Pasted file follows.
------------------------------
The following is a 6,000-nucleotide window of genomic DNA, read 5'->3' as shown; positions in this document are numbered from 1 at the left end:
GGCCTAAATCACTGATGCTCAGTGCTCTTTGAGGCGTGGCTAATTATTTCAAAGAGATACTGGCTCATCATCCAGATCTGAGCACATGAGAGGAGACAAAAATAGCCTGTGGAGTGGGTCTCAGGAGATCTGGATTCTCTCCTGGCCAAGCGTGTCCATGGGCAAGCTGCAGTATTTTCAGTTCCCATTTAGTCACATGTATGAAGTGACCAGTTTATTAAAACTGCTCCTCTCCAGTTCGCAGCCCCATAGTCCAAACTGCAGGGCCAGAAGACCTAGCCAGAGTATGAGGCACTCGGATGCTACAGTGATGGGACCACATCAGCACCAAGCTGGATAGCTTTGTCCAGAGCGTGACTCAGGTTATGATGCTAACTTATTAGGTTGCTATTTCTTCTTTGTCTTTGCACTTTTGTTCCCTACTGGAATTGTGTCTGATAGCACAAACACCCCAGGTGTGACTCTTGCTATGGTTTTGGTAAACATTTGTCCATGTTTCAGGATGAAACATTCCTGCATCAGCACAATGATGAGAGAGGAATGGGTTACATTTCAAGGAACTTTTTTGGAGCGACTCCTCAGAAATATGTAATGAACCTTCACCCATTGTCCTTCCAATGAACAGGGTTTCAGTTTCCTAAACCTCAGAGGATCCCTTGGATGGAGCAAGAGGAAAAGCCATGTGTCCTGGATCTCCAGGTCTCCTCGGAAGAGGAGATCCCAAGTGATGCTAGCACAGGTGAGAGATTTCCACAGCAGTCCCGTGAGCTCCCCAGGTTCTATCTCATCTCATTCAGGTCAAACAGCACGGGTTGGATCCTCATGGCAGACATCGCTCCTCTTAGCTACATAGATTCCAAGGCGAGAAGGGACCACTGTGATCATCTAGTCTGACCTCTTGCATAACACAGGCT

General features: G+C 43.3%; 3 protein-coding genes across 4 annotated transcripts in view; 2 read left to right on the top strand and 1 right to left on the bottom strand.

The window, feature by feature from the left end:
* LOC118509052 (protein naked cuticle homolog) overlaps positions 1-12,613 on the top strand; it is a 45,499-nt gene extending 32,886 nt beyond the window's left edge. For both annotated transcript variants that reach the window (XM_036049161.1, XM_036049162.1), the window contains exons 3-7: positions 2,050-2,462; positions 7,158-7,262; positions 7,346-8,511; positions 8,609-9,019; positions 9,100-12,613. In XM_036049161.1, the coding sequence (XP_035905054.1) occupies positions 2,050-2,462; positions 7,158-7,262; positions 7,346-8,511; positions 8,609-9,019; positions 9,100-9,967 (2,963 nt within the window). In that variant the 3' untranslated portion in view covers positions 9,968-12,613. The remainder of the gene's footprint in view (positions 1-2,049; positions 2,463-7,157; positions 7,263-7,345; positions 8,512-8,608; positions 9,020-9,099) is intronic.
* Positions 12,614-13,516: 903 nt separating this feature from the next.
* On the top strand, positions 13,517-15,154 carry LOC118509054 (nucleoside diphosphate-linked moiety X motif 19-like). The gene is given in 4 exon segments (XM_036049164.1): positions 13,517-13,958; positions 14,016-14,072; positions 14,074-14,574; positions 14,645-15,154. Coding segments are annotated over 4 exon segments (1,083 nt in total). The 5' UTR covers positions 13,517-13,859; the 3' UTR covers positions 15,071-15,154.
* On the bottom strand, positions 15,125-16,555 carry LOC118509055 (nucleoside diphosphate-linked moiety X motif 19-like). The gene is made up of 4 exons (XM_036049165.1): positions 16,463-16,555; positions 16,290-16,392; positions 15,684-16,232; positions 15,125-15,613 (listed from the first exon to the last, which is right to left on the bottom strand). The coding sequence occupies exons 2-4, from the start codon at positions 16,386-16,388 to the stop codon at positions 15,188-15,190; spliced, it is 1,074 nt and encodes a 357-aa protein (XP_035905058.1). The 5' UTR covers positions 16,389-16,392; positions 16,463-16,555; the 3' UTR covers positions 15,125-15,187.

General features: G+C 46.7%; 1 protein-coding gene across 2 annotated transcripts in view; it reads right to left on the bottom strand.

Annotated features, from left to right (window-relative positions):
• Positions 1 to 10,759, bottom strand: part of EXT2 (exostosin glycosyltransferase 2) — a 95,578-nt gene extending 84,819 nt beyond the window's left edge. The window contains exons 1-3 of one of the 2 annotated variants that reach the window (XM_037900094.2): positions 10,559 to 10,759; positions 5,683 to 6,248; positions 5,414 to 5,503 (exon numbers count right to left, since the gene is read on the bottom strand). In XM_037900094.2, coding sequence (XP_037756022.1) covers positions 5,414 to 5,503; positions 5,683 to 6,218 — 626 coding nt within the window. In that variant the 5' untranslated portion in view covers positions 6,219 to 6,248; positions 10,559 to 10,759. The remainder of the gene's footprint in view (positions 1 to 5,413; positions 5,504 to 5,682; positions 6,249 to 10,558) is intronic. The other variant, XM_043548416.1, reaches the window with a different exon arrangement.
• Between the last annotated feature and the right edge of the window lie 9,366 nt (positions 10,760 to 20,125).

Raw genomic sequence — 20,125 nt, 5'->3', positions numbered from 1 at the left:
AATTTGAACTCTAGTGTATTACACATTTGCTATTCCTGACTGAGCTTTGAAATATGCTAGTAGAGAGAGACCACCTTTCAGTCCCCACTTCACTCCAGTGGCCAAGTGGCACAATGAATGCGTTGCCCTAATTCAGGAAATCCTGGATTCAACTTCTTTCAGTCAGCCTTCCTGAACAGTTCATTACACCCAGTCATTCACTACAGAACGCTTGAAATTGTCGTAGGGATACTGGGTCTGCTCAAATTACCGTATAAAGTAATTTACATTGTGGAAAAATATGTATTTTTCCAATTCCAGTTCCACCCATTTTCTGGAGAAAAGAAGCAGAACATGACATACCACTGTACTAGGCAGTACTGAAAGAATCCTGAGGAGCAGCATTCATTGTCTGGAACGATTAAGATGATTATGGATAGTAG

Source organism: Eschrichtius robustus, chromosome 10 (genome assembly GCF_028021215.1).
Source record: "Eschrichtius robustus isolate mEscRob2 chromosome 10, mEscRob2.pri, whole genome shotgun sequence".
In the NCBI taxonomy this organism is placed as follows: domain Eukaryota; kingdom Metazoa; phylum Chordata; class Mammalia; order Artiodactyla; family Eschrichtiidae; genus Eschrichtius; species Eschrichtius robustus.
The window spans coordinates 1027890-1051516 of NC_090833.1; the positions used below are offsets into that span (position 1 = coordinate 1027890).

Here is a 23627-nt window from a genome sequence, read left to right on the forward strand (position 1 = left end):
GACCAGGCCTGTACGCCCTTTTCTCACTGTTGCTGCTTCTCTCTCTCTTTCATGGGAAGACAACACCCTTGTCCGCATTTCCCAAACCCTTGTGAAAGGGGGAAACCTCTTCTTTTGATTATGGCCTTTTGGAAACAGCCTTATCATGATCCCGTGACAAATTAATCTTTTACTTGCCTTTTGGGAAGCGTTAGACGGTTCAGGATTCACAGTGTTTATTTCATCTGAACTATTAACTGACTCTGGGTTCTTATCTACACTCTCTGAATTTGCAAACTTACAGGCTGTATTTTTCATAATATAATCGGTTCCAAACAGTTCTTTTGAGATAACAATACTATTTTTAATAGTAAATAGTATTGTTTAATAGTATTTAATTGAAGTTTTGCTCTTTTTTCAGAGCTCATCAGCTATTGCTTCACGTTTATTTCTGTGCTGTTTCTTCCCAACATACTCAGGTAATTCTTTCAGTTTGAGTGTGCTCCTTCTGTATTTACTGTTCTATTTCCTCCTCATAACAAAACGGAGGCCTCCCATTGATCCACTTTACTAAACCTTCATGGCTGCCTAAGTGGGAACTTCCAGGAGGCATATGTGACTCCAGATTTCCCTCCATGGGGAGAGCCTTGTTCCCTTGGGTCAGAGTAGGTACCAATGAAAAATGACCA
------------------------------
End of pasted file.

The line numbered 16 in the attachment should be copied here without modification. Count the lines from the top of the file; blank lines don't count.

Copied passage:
Source record: "Eschrichtius robustus isolate mEscRob2 chromosome 10, mEscRob2.pri, whole genome shotgun sequence".